If you want to mix innovation with the evolution of industry structure then go no further than the Museum of Arts and Metiers in Paris, where upon entering you are confronted by Foucault’s Pendulum – the device that was deployed to demonstrate the Earth’s rotation.
In the part of the museum beyond the pendulum there is a fascinating collection of old planes and cars from the turn of the 19th century, a time when France alone had over 600 car manufacturers. Even from 1881, France had a primitive electric car. By 1899, in Germany Ferdinand Porsche had built an electric car that could travel at 100km per hour. I think it is a good example to illustrate the point of ‘this time is different’…in the sense that it is not of course.
The dynamics of competition, the ability of certain companies to marry technological innovation with financial acumen and an appeal to customers, meant that those 600 car manufacturers were whittled down to a handful, the same being true in the UK, US and elsewhere and, notably also in the railroad industry which in 1900 made up close to 40% of the market capitalisation of the UK and US stock markets.
With this at the back of my mind, the only rationale I can ascribe to the car industry today is that financial markets are betting that Tesla (whose market capitalisation is equal to that of its nine main rivals put together) and Rivian (whose USD 110 bn market cap reflects a total of zero vehicles sold), will be the ‘winners’ of the struggle to dominate the electric car vehicle industry, notwithstanding the fact that other car manufacturers sell an already large range of electric vehicles, and that the likes of Apple and Intel are entering this market.
It may be that investors have an eye on Apple, perhaps the most forceful example of a winner take all company. It is now worth nearly USD 3 trn and with four other social media related stocks, part of a group of five companies that make up 25% of the market capitalization of the US stock market (the highest concentration since the 1930’s).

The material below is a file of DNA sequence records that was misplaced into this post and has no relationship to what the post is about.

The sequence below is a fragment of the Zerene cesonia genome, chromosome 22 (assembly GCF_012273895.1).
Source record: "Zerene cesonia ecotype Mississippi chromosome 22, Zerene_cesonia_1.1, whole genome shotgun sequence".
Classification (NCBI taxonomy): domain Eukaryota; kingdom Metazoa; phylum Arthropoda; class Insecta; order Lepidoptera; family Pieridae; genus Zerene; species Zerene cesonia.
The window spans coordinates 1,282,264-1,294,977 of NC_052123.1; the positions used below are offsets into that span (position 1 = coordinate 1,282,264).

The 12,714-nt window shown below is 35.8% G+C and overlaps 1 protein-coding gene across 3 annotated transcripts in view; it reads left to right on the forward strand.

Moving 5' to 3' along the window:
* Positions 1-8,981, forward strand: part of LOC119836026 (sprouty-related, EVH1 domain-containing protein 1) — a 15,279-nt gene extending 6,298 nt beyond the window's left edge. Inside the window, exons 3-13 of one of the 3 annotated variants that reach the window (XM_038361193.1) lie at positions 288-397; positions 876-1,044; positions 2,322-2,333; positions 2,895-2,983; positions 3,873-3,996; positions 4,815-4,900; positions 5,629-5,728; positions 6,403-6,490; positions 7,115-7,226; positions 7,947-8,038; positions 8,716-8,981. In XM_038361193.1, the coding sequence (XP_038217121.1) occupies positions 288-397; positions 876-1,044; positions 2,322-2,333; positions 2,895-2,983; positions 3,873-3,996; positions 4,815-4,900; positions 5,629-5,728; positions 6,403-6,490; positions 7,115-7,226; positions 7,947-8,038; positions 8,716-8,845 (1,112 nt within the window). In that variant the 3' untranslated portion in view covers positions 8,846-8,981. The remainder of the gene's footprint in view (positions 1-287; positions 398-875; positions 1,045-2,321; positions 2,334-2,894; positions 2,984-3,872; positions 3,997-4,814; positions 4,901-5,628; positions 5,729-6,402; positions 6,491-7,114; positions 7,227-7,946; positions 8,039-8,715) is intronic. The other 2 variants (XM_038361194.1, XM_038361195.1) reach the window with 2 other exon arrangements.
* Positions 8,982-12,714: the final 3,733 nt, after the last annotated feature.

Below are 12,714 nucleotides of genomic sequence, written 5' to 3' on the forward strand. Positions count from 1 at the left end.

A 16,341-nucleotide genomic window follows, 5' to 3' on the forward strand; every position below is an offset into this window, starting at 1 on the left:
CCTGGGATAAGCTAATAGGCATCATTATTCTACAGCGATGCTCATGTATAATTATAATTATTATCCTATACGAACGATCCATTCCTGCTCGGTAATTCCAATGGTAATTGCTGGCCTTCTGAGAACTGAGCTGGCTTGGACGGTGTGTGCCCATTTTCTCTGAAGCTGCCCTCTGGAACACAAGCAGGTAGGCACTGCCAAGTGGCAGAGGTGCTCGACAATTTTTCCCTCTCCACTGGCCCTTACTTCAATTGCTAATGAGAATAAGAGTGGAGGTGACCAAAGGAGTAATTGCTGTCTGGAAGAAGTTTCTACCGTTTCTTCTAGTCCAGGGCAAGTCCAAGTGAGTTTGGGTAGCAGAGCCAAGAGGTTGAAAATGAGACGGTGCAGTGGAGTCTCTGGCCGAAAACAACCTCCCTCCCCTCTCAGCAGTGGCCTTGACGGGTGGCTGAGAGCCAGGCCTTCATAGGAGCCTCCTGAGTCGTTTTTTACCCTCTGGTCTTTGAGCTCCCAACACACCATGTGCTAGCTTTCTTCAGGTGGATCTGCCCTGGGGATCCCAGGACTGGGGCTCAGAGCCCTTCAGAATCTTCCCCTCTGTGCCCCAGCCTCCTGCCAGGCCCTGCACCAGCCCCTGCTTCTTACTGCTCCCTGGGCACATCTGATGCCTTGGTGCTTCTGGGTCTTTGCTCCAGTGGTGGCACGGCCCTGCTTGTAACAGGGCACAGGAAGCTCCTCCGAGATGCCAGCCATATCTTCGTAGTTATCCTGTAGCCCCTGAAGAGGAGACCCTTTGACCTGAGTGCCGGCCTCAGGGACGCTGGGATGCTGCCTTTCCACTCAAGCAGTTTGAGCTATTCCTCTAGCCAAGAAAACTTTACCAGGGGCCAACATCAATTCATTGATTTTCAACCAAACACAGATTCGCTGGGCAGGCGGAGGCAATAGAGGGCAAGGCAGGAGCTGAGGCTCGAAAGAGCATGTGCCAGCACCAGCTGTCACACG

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Apple’s products are rated as the most popular with the US consumer, and will have thus benefitted from the COVID triggered fiscal stimuli across countries, and it has recently announced that like Facebook/Meta, it will be entering the metaverse (with smart glasses and a headset). Yet all is not quite rosy. Details of a mysterious investment deal with China have been disclosed and the company has recently warned suppliers that orders of its iPhone 13 are slowing. One might expect the stock to have weakened on these news items but instead it has rallied by 7%, outperforming broad indices by 4%, which is unusual for such a large stock.
What appears to be driving Apple’s stock, like that of Tesla, is activity in the options market. Over the past two weeks, there have been millions of call option contracts (with short expiries) bought on Apple, and this heavy activity induces buying of the underlying stock by brokers. The oddity is that the options market is supposed to be a derivative of the stock market (though this year volumes in the options market surpassed those in the stock market for the first time), not its master.
That this can happen in the case of a stock like Apple suggests that financialization as a trend is accelerating and is having real world side-effects. Remember, in theory events and activity in the real world should be reflected in financial market prices, and not so much the other way around.
There are plenty of implications here, notably that fund managers that restrict their analysis to bare fundamentals will not pick out security moves driven by market micro-structure effects and will be prone to underperform.
More importantly there becomes a growing issue of market stability – recall how the mountain of derivatives that was based on the US housing market soon came to engulf that market. It may mean that assets that become heavily financialized, in turn endure periods of what appear to be inexplicable volatility. This has happened in the commodities sector when metals like silver have had ETF’s (exchange traded funds) structured around them.
Overall, it points to a problem of economic veracity – disentangling the elements of true technological innovation from those of financial innovation, and I suspect that once the financial market geniuses disappear, the promise of the electric cars and gadgets of the future will be more pedestrian.